But, says award nominator Francisco (Paco) Perez, Public Affairs Officer at U.S. Embassy Panama, Bory’s sweeping influence was especially evident in her use of videos, which often went viral, that portrayed the Ambassador as “the approachable man of the people, able to deliver important, often tough, messages to the Panamanian public.” She also mentored Peace Corps Panama in launching its first ever Facebook and Instagram accounts, and provided regular media training to the Panamanian Ministries of Security, which has helped advance U.S. security interests in the region.

Rounding out the PDAA awardees is U.S. Embassy Bangkok’s Public Affairs Section, led by Public Affairs Officer Melinda Masonis, for its “Great and Good Friends” exhibition, developed over two and one-half years, highlighting the sustained and positive 200 year relationship between the United States and Thailand. Lisa Heller, director of the Office of Public Diplomacy in the Bureau of East Asian and Pacific Affairs, said the new King of Thailand’s presence at the exhibit opening signaled strong support for the U.S.-Thai relationship, especially welcome after the tense relations that followed the military junta’s takeover of power in 2014.

The exhibit, which required the PA section to raise nearly $4 million and work cooperatively with the Smithsonian Institution, National Archives, Library of Congress, and Google, was covered by every national television station and viewed by millions of Thais. A 30-second video on the exhibit was released on 109 major Cineplex movie screens throughout Thailand. “Even McThai (local McDonald’s franchise) is featuring the exhibit on its tray mats, cups, and boxes at restaurants throughout the country,” Heller said.

The PublicDiplomacy.org web site has a complete list of PDAA’s award winners since 1993.

*     *     *

Please share PublicDiplomacy.org ...

Cultural Diplomacy’s Future Examined at May Forum

Rapper Wordsmith

American rapper Wordsmith, with an Arab-Jewish band at the Rap for Humanity concert in Tel Aviv in 2016 (U.S. Embassy Tel Aviv)

(28 April 2018). The extent and nature of cultural diplomacy in the future will be explored at the next First Monday Forum, on May 7, 2018 at 12 noon. The event takes place at the Elliott School on the George Washington University campus in Washington, D.C.

A State Department advisory committee report in 2005 called cultural diplomacy “the linchpin of public diplomacy,” since it “reveals the soul of the nation.” noting the ideals of the Founding Fathers “take on new life in the vibrant traditions of American art, dance, film, jazz, and literature, which continue to inspire people the world over despite our political differences.”

Leading the discussion is Jay Raman, director of the Cultural Programs Division in the Bureau of Educational and Cultural Affairs at State Department. Raman joined the Foreign Service in 2002, and served until 2017 as public affairs officer in Phnom Penh, Cambodia. His work in Phnom Penh earned Raman one of PDAA’s awards for excellence in public diplomacy in 2017. His earlier public diplomacy posts include Quito, Guatemala City, and Tallinn. Raman has a degree from Harvard Law School and practiced law before joining the Foreign Service.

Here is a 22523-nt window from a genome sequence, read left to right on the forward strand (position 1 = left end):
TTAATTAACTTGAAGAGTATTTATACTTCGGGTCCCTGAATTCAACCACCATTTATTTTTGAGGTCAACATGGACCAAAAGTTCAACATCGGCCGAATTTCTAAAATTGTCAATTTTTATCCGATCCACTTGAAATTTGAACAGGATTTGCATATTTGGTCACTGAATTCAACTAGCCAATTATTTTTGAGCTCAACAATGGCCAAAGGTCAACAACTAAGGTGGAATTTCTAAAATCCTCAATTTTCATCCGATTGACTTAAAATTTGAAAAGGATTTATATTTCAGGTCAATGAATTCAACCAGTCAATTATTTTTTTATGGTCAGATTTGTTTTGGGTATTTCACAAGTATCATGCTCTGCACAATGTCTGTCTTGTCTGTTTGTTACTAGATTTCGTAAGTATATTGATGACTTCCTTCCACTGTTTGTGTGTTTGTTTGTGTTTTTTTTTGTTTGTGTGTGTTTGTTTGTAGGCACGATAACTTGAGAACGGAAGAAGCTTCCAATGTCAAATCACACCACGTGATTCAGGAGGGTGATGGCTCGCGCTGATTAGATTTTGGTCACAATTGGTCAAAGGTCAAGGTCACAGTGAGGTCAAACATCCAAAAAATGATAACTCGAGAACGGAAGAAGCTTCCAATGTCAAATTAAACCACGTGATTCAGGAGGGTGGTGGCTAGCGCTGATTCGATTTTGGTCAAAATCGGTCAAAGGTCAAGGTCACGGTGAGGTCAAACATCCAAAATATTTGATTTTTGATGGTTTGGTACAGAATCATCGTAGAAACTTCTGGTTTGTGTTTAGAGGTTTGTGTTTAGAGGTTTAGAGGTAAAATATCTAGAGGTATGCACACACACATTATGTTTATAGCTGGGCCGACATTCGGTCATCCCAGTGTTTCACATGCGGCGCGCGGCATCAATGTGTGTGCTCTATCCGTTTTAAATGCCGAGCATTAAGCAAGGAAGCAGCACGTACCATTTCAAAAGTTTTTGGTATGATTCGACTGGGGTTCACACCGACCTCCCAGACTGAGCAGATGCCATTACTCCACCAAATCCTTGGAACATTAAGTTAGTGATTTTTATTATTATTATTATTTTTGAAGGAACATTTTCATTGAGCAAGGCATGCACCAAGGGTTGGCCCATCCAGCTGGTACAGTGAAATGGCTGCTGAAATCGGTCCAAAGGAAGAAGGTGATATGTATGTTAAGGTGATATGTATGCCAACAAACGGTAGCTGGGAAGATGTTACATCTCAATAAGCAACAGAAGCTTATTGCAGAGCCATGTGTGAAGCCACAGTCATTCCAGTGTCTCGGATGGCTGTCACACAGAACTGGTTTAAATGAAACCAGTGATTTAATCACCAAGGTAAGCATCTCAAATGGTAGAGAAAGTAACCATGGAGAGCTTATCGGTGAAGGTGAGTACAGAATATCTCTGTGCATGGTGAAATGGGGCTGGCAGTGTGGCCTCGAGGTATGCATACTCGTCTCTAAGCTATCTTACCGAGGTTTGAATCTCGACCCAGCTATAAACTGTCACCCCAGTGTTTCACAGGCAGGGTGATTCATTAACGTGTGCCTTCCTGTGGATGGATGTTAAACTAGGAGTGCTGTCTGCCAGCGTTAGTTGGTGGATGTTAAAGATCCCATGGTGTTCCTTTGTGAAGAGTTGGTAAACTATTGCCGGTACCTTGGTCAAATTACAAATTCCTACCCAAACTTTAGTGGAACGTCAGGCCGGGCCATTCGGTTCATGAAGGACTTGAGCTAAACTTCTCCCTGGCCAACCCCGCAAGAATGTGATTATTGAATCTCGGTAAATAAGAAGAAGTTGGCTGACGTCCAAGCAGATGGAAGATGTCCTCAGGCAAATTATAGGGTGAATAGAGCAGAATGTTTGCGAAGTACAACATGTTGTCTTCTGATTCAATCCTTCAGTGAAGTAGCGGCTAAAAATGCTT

Monday forums are a joint project of the USC Center on Public Diplomacy, USC Center on Communication Leadership and Policy, Public Diplomacy Council, and PDAA – an association of public diplomacy professionals. The event takes place on Monday, 7 May in the Lindner Family Commons room of the Elliott School at George Washington University, 1957 E Street, Room 602, in Washington, D.C., beginning at 12 noon. Sandwiches and refreshments will be served.

The event is free, but advance registrations by e-mail are required: FirstMondayForum.RSVP@gmail.com.

*     *     *

Please share PublicDiplomacy.org ...

Alberto Fernandez Featured at April’s Monday Forum

Amb. Alberto Fernandez

Amb. Alberto Fernandez (State.gov, Wikimedia Commons)

(1 April 2018). A conversation with Ambassador Alberto Fernandez highlights the next Monday forum, on a special date and time: 23 April 2018 at 3:00 pm. The discussion takes place at the Elliott School on the George Washington University campus in Washington, D.C.

Amb. Fernandez is president of Middle East Broadcasting Networks, joining the organization in June 2017. In this position, he oversees Alhurra Television networks and Radio Sawa, as well as MBN’s multimedia programs in the U.S. and Middle East. MBN is a private, not-for-profit, corporation funded by the Broadcasting Board of Governors providing news and information to 22 Arabic-speaking countries in the Middle East and North Africa.

Before joining MBN, Amb. Fernandez served as vice-president of Middle East Media Research Institute from 2015 to 2017. His earlier career in the Foreign Service included the State Department’s Coordinator for the Center for Strategic Counterterrorism Communications, U.S. Ambassador to the Republic of Equatorial Guinea, Chief of Mission in Sudan, Director for Near East Public Diplomacy, and Director for Iraq Public Diplomacy.

This event takes place on a special date and time — Monday, 23 April 2018 at 3:00 pm — in the Lindner Family Commons room at George Washington University’s Elliott School, 6th floor, 1957 E Street NW, in Washington, DC. The event is free, but advance registrations by e-mail are required: FirstMondayForum.RSVP@gmail.com.

*     *     *

Please share PublicDiplomacy.org ...

May 6 PDAA Brunch Honors Excellence in Public Diplomacy

PDAA 2018 awardees

L-R: Bix Aliu, Adrienne Bory, Amb. Cynthia Efird, Lisa Heller, Tim Marshall, Elizabeth Thornhill, chair, PDAA Awards Committee (A. Kotok)